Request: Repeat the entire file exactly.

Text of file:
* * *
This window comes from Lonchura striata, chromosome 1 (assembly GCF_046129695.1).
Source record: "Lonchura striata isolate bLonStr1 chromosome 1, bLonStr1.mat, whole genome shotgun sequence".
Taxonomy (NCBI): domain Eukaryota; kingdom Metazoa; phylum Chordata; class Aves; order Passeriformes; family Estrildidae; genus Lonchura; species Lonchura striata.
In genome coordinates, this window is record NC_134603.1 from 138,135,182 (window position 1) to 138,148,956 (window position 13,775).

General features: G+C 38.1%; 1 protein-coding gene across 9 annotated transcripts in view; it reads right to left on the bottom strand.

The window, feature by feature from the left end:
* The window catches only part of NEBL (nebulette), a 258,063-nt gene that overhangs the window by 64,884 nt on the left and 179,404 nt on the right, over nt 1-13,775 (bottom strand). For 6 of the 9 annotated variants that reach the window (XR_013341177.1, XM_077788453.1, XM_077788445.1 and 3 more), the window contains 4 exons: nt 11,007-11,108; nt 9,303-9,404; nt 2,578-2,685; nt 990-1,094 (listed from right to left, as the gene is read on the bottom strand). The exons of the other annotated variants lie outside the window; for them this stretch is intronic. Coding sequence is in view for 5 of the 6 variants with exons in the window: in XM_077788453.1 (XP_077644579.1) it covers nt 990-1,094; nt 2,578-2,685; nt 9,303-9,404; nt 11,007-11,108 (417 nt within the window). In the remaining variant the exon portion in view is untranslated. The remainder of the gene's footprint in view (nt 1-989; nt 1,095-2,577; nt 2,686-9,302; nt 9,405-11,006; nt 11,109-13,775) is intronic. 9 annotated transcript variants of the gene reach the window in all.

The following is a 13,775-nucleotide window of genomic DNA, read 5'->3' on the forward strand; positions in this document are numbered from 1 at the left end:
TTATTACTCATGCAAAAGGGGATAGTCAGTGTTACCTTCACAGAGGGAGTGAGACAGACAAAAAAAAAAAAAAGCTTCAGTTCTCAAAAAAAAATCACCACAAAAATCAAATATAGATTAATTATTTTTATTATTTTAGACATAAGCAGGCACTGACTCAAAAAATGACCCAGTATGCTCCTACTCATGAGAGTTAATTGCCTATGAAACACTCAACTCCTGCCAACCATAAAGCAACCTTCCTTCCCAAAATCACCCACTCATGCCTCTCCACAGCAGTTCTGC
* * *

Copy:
This window comes from Lonchura striata, chromosome 1 (assembly GCF_046129695.1).
Source record: "Lonchura striata isolate bLonStr1 chromosome 1, bLonStr1.mat, whole genome shotgun sequence".
Taxonomy (NCBI): domain Eukaryota; kingdom Metazoa; phylum Chordata; class Aves; order Passeriformes; family Estrildidae; genus Lonchura; species Lonchura striata.
In genome coordinates, this window is record NC_134603.1 from 138,135,182 (window position 1) to 138,148,956 (window position 13,775).

General features: G+C 38.1%; 1 protein-coding gene across 9 annotated transcripts in view; it reads right to left on the bottom strand.

The window, feature by feature from the left end:
* The window catches only part of NEBL (nebulette), a 258,063-nt gene that overhangs the window by 64,884 nt on the left and 179,404 nt on the right, over nt 1-13,775 (bottom strand). For 6 of the 9 annotated variants that reach the window (XR_013341177.1, XM_077788453.1, XM_077788445.1 and 3 more), the window contains 4 exons: nt 11,007-11,108; nt 9,303-9,404; nt 2,578-2,685; nt 990-1,094 (listed from right to left, as the gene is read on the bottom strand). The exons of the other annotated variants lie outside the window; for them this stretch is intronic. Coding sequence is in view for 5 of the 6 variants with exons in the window: in XM_077788453.1 (XP_077644579.1) it covers nt 990-1,094; nt 2,578-2,685; nt 9,303-9,404; nt 11,007-11,108 (417 nt within the window). In the remaining variant the exon portion in view is untranslated. The remainder of the gene's footprint in view (nt 1-989; nt 1,095-2,577; nt 2,686-9,302; nt 9,405-11,006; nt 11,109-13,775) is intronic. 9 annotated transcript variants of the gene reach the window in all.

The following is a 13,775-nucleotide window of genomic DNA, read 5'->3' on the forward strand; positions in this document are numbered from 1 at the left end:
TTATTACTCATGCAAAAGGGGATAGTCAGTGTTACCTTCACAGAGGGAGTGAGACAGACAAAAAAAAAAAAAAGCTTCAGTTCTCAAAAAAAAATCACCACAAAAATCAAATATAGATTAATTATTTTTATTATTTTAGACATAAGCAGGCACTGACTCAAAAAATGACCCAGTATGCTCCTACTCATGAGAGTTAATTGCCTATGAAACACTCAACTCCTGCCAACCATAAAGCAACCTTCCTTCCCAAAATCACCCACTCATGCCTCTCCACAGCAGTTCTGC